Niger is a country in West Africa with the highest birth rate in the world – approximately seven children per woman. The government has recognized that fast population growth hampers the country’s development. Along with advocacy groups, the government has campaigned to delay marriage for teenage girls and encourage the use of contraception. However, in patriarchal societies, men are the primary roadblocks to social change. The “School for Husbands” is a program for husbands to discuss birth control, family planning, prenatal care, breastfeeding, etc. When the school started, only 5% of women in Niger used contraception. Now, up to 13% of women use contraception.
Do you have any additional ideas/suggestions for how husbands can be included in maternal health initiatives?
An article from Thanksgiving Day in the New Haven Register echoes the discussion we had in class on Monday. According to researchers, one in five new mothers may experience mental health challenges that impact their ability to effectively care for their children. A pediatrician is in a unique position to assess a mother’s mental state because that physician sees her so often at monthly well-baby visits. Generally, pediatricians believe it is important to promote maternal mental health at these visits because a mother’s mental well-being affects her child’s mental development. However, pediatricians sometimes struggle with how best to address maternal mental health concerns. Can you share any ideas/suggestions that were sparked by Monday’s discussion and/or the following article?
PRONTO (a Spanish acronym for “Obstetric and Neonatal Training Program”) is a simulation-based training program in Emergency Obstetrics supported by the Bill & Melinda Gates Foundation. The basis for this training program is that healthcare workers in poor regions often do not get to practice for life-threatening emergencies. Read the following article for an example from Guatemala’s geographical “Corridor of Death”, where maternal mortality is triple the national average: http://www.impatientoptimists.org/Posts/2013/01/Combating-the-Daily-Tragedy-of-Maternal-Mortality-in-Guatemalas-quotCorridor-of-Deathquot.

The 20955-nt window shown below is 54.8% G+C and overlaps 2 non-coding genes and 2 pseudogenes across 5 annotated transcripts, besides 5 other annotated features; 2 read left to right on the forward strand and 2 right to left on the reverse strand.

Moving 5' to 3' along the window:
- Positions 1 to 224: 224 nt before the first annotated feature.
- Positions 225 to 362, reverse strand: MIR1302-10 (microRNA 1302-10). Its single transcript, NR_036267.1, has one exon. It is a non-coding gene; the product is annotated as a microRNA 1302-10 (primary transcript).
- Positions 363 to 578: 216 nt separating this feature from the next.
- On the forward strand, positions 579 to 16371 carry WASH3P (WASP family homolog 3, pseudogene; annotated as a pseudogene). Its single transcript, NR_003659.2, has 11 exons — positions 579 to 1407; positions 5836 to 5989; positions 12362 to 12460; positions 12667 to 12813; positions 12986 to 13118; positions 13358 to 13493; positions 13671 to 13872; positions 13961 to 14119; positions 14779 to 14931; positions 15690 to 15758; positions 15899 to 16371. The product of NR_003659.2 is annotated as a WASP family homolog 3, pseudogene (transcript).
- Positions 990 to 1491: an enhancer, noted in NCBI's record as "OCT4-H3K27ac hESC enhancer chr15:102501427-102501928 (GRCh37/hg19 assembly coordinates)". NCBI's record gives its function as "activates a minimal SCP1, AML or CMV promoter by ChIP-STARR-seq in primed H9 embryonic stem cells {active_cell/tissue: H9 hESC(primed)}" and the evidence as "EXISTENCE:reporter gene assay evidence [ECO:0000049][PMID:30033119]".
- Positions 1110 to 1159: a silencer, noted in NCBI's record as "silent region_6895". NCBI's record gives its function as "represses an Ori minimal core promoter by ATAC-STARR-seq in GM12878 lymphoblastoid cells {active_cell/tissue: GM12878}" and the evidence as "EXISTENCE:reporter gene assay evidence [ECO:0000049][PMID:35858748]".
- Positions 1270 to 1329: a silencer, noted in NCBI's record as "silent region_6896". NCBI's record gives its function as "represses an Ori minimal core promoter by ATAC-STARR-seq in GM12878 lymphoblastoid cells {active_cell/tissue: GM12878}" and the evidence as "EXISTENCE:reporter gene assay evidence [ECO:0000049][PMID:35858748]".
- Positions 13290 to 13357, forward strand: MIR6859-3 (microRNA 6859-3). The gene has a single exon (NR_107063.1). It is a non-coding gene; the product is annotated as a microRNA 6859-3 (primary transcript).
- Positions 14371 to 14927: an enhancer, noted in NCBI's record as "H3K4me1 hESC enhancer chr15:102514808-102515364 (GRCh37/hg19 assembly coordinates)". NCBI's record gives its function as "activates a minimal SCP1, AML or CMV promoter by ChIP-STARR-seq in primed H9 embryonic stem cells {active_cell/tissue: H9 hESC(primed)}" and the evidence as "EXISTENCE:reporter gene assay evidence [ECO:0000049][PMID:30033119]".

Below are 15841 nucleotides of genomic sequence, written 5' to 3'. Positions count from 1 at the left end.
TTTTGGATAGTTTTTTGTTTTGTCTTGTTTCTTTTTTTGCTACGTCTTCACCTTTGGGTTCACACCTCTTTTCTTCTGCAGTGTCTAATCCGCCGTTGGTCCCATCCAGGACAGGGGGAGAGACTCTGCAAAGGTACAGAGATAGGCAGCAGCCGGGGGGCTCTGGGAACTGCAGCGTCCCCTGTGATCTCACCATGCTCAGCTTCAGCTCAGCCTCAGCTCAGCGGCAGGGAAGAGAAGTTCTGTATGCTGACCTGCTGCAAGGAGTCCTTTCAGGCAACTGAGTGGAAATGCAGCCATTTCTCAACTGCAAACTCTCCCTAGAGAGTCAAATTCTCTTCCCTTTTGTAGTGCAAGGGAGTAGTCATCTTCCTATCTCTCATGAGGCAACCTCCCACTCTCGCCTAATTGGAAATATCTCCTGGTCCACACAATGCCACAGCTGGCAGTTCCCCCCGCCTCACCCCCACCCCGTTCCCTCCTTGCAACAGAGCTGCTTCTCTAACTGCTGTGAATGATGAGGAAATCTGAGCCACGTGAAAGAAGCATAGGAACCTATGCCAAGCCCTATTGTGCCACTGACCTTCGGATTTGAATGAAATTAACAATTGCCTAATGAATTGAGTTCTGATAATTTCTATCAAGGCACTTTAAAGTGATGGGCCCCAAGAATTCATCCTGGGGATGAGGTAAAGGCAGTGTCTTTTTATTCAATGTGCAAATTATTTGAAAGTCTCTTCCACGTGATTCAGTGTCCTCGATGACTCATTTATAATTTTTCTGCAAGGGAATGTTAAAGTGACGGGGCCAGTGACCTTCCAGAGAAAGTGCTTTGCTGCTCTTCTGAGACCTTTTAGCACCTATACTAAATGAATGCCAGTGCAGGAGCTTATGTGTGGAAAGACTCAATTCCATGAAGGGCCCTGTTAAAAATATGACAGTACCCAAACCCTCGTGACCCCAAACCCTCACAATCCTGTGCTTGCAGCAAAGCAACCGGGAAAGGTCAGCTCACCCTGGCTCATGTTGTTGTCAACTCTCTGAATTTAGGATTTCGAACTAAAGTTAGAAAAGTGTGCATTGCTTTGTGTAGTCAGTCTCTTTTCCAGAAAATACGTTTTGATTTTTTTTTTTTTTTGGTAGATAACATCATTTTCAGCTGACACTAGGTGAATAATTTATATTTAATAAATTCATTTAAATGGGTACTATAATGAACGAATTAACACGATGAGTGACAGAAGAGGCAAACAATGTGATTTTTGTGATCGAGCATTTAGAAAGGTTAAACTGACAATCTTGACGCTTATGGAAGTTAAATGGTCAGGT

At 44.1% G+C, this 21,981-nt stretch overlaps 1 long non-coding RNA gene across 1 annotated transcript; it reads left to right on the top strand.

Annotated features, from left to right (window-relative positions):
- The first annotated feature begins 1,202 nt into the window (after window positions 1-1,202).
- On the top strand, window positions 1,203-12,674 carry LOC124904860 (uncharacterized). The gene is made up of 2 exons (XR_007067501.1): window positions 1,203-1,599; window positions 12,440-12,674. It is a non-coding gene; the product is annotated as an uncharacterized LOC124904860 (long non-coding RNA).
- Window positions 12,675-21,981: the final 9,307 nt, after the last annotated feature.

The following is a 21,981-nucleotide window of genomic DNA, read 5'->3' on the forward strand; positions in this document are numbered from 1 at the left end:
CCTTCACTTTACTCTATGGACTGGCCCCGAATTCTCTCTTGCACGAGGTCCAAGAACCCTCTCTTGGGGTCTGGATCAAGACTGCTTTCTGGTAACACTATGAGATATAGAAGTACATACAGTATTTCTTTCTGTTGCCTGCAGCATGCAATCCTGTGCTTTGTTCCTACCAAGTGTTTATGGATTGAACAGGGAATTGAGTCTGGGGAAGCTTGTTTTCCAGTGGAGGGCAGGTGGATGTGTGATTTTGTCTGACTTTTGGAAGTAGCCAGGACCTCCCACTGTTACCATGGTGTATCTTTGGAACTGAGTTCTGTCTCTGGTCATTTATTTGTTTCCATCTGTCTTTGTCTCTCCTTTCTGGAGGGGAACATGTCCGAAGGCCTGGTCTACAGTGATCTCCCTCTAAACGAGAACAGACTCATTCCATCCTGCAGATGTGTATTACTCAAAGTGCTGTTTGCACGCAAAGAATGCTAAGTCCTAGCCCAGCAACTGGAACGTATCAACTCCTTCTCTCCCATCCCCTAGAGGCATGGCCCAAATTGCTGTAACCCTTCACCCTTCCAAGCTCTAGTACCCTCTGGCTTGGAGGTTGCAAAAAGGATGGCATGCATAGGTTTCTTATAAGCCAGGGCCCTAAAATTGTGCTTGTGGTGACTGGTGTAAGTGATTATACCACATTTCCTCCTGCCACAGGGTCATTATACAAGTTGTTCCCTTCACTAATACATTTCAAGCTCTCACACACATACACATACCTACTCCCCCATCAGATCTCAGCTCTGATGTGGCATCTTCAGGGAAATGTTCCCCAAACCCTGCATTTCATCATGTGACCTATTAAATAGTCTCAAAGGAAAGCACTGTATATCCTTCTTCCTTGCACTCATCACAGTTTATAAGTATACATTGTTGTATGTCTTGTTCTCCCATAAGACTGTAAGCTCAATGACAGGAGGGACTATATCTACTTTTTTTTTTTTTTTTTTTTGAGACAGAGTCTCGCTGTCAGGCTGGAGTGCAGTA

Why do you think these simulations can lead to correct responses in actual life-threatening emergencies?
Bihar, India is the state with the highest fertility rate – 3.6 children per woman. Dr. Anita, a recorded voice, is a tool for community health workers that are reaching out to Bihar’s 27 million women of reproductive age. This mobile initiative is part of a Bill & Melinda Gates Foundation program to reduce maternal, neonatal, and infant deaths in Bihar by 2017. Health workers dial a toll-free number and ask women to listen to Dr. Anita, who validates the credibility of these community health workers. What do you think are other potential benefits of this audio tool?
Read the article here: http://www.hindustantimes.com/comment/sanchitasharma/a-mobile-key-to-maternal-health/article1-1284139.aspx
We’ve learned that restricting abortions leads to an increase in illegal abortions and an increase in complications from unsafe illegal abortions. Chile prohibited abortion in 1989. However, the number of hospitalizations due to abortion complications has declined by two percent every year since 2001. What do you think could be some reasons for this paradox?